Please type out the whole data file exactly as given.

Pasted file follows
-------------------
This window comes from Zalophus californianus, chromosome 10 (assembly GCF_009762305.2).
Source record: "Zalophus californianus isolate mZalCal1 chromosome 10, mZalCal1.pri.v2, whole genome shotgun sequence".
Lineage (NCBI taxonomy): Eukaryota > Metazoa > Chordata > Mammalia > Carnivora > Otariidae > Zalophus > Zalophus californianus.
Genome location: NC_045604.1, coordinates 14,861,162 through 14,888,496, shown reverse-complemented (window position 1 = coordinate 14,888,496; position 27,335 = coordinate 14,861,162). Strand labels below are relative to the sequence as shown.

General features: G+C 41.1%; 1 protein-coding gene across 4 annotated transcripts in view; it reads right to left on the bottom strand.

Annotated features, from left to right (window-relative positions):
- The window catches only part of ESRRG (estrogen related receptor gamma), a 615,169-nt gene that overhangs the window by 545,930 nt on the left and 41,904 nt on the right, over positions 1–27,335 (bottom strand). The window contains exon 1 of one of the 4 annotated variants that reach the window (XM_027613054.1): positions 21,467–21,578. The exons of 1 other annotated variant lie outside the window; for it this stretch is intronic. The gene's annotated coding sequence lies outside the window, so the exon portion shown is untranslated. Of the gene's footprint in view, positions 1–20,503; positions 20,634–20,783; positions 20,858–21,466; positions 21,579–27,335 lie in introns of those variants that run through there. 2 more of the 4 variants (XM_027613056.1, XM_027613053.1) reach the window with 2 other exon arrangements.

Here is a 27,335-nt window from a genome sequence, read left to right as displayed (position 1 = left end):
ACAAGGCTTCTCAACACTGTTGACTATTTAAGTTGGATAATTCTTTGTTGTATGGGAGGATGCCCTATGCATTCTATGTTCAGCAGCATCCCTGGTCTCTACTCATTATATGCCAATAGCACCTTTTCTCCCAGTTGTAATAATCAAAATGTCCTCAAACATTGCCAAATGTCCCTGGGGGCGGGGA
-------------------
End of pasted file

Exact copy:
This window comes from Zalophus californianus, chromosome 10 (assembly GCF_009762305.2).
Source record: "Zalophus californianus isolate mZalCal1 chromosome 10, mZalCal1.pri.v2, whole genome shotgun sequence".
Lineage (NCBI taxonomy): Eukaryota > Metazoa > Chordata > Mammalia > Carnivora > Otariidae > Zalophus > Zalophus californianus.
Genome location: NC_045604.1, coordinates 14,861,162 through 14,888,496, shown reverse-complemented (window position 1 = coordinate 14,888,496; position 27,335 = coordinate 14,861,162). Strand labels below are relative to the sequence as shown.

General features: G+C 41.1%; 1 protein-coding gene across 4 annotated transcripts in view; it reads right to left on the bottom strand.

Annotated features, from left to right (window-relative positions):
- The window catches only part of ESRRG (estrogen related receptor gamma), a 615,169-nt gene that overhangs the window by 545,930 nt on the left and 41,904 nt on the right, over positions 1–27,335 (bottom strand). The window contains exon 1 of one of the 4 annotated variants that reach the window (XM_027613054.1): positions 21,467–21,578. The exons of 1 other annotated variant lie outside the window; for it this stretch is intronic. The gene's annotated coding sequence lies outside the window, so the exon portion shown is untranslated. Of the gene's footprint in view, positions 1–20,503; positions 20,634–20,783; positions 20,858–21,466; positions 21,579–27,335 lie in introns of those variants that run through there. 2 more of the 4 variants (XM_027613056.1, XM_027613053.1) reach the window with 2 other exon arrangements.

Here is a 27,335-nt window from a genome sequence, read left to right as displayed (position 1 = left end):
ACAAGGCTTCTCAACACTGTTGACTATTTAAGTTGGATAATTCTTTGTTGTATGGGAGGATGCCCTATGCATTCTATGTTCAGCAGCATCCCTGGTCTCTACTCATTATATGCCAATAGCACCTTTTCTCCCAGTTGTAATAATCAAAATGTCCTCAAACATTGCCAAATGTCCCTGGGGGCGGGGA